Trailers, rezoning top parents’ concerns

Published 11:16 am Wednesday, February 14, 2018

By Ryan Kushner and Diana McFarland

Staff writers 

The use of trailers and the question of rezoning were some of the top concerns of parents and residents during two facility planning meetings hosted by Isle of Wight County schools. 

The meetings at Smithfield and Windsor high schools were held to gather input from community members about long-range plans of the division, which was hit by a burst of unexpected growth this year, much of it concentrated in the ninth grade.

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Crowded school buildings are beginning to be a concern, and plans for a new elementary school that have been in the division’s capital improvement plan for years are being reexamined. {mprestriction ids=”1,2,3,4,5,6″}

Superintendent Dr. Jim Thornton announced the need to put trailers at both Westside Elementary School and Carrollton Elementary School in the upcoming years due to a lack of available classrooms.

Security procedures for the trailers were a particular concern among attendees at the Smithfield meeting. 

“That’s a tough one,” Thornton said of security measures for school trailers. “You can lock the door … [Trailers are] not the best answer.”

Thornton said that trailers are necessary whenever a new school is going to be built, but that they are by no means a permanent solution.

One of the questions posed by the division for meeting attendees was how long it was acceptable to have trailers, and how many were acceptable.

Attendees at both meetings were given sticky notes to place on boards with questions taped around the room.

Responses ranged from one trailer is too many to no more than four at one school. 

The division has budgeted $500,000 for a two-classroom trailer for Westside next year, and another $500,000 for a trailer at Carrollton the year after that.

Asked about the relatively high price at the meeting, Thornton said that leasing is also a viable option for the division, and that his estimates for the trailers were intended to be on the high end.

At the meetings, Thornton said the latest estimates to build a new elementary school in the northern end of the county were $36 million (the previous CIP estimated $22 million for the project).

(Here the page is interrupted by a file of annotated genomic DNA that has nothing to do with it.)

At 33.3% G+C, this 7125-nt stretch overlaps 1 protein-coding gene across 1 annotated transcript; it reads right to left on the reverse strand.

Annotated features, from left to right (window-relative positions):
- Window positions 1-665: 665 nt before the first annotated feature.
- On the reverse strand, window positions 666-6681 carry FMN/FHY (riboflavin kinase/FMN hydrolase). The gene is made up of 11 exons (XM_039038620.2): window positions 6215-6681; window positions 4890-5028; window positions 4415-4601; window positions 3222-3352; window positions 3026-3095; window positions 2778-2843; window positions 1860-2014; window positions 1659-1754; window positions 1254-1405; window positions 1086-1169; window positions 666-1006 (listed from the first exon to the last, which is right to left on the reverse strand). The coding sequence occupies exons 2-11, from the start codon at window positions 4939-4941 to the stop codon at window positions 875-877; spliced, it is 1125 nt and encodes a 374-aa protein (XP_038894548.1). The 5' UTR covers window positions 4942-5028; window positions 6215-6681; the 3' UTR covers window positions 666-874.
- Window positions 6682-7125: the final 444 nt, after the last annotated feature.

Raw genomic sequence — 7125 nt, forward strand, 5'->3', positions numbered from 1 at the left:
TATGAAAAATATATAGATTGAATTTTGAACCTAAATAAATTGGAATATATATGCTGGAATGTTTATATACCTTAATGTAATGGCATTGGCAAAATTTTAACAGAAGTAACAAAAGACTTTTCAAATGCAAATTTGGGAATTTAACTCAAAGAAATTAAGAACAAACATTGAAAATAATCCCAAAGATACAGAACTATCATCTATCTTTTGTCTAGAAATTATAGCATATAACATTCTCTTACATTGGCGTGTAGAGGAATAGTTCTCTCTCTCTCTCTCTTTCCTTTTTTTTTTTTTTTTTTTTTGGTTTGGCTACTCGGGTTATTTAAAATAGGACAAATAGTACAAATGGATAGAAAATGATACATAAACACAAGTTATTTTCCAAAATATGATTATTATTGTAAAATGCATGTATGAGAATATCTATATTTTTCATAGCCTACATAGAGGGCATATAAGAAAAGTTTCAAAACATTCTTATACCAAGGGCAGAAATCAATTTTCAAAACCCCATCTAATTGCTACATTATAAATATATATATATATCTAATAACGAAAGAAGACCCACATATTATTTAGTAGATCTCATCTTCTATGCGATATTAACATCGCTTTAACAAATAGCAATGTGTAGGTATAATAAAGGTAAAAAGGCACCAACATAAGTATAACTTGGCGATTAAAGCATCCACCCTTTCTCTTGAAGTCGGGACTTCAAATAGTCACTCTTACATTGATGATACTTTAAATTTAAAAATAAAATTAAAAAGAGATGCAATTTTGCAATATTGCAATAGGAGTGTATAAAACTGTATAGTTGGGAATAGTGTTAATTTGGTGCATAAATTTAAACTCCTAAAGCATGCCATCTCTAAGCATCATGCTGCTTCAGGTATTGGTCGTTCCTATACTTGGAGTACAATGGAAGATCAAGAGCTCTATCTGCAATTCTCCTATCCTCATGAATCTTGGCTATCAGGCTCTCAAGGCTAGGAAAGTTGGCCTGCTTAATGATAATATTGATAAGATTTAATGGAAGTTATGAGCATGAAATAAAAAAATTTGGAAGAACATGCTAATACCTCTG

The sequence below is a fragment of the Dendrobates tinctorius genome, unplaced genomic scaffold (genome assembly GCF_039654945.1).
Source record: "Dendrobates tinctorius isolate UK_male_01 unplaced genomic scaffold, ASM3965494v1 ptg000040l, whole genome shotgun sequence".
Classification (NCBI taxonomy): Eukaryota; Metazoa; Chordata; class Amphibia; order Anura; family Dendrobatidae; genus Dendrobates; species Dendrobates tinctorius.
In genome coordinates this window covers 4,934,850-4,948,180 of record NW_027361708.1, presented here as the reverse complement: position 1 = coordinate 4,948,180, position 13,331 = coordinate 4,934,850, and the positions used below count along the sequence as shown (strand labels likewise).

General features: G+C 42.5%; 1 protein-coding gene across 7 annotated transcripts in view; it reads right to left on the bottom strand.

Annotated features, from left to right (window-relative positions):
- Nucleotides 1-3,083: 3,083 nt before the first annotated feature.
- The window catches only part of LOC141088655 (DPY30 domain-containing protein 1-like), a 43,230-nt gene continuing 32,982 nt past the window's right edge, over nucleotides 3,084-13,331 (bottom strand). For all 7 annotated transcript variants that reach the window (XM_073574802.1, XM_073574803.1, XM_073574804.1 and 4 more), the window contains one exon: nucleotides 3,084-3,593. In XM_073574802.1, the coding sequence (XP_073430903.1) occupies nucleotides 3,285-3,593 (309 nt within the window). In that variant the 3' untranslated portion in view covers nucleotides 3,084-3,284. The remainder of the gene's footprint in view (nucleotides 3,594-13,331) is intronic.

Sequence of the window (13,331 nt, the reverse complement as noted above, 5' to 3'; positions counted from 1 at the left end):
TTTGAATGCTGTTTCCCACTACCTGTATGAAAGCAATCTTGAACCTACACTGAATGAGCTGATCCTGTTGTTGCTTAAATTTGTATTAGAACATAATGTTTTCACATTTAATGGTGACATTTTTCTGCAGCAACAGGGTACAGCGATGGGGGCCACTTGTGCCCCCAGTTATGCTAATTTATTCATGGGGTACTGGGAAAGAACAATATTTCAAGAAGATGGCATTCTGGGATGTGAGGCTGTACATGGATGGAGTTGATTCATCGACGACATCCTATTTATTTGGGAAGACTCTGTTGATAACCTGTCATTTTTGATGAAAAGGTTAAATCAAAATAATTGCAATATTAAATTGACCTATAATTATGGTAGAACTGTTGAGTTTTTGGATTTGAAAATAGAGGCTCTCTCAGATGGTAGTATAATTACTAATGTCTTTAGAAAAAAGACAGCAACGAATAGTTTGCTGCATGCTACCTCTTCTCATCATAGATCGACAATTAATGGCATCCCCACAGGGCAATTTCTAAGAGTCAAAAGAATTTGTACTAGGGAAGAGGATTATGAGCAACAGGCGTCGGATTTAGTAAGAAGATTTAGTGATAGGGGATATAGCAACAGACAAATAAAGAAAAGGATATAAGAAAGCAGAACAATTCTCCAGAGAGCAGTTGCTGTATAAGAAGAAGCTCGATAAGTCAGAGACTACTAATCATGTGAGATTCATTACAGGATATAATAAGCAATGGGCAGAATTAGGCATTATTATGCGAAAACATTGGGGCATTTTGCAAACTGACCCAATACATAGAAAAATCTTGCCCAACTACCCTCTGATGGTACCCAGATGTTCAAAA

Taking out a 20-year loan to construct the 1,000 student capacity school would equate to $2.6 million annually in debt service payments and be the equivalent of a six cent tax increase, according to Thornton.

Thornton also provided a break-out of how that would add to the yearly tax load based on the value of a home — an additional $180 a year for a house valued at $300,000 to $60 a year for a $100,000 house.

The question of rezoning also received a good deal of response, with most Windsor attendees unwilling to have children on a bus for longer than a hour, nor did they believe it was acceptable to have children driving past Smithfield High School to attend Windsor High School. 

One Smithfield attendee said that she felt it would be unfair to move students who had just a few more years until graduation away from the school they’d grown up in.

“It’s a horrible, tough conversation, second to closing a school,” Thornton said of rezoning at the Smithfield meeting.

In Windsor, nearly all wanted children to attend a school in the same community in which they lived. 

Another question Thornton posed was, if a new school is built, what should happen to the other schools? In other words, is it fair to have a “shiny” new school and leave Hardy Elementary School, one of the division’s oldest buildings, untouched?

“Bring old schools up to date because it will be a while before a new school is built,” read one of many responses posted in Smithfield supporting renovations to current schools as well.

Some Smithfield attendees expressed frustration that the division did not already have plans in place, when housing developments in the county, such as Benn’s Grant, have already been approved for several years.

A county-wide debate was spurred last fall when developers of Benn’s Grant, seeking approval for addition housing at the site, cited a study commissioned by the division that suggested moderate growth in the county schools.

Thornton and the School Board have disputed the study, which did not factor in approved housing developments, and Thornton has cited this year’s burst of new students as evidence it was erroneous.

The state also incorrectly predicted a decline of students in the division this year, according to Thornton.

“We have to study that further and have an answer and it’s not about pushing blame,” said Thornton in Smithfield of future student population projections. “I said it was a horrible study. We asked for a study but they couldn’t produce.”

Thornton did not give firm answers to some questions, such as estimates of when the new school would be built and where, stating that he wanted to make sure the division looked at all the data and received significant input from the community before making a proposal for a timeline.

In December, the School Board voted to expedite the design plans for a new school, moving it up to be prepared three years from now, instead of five.

The information from the two meetings will be compiled and turned into a survey that will be sent to parents and shared with the community through the division’s website and social media. A committee of community members will work with the survey results to develop options for future facilities that will again be shared through similar community meetings, according to schools spokesperson Lynn Briggs.  {/mprestriction}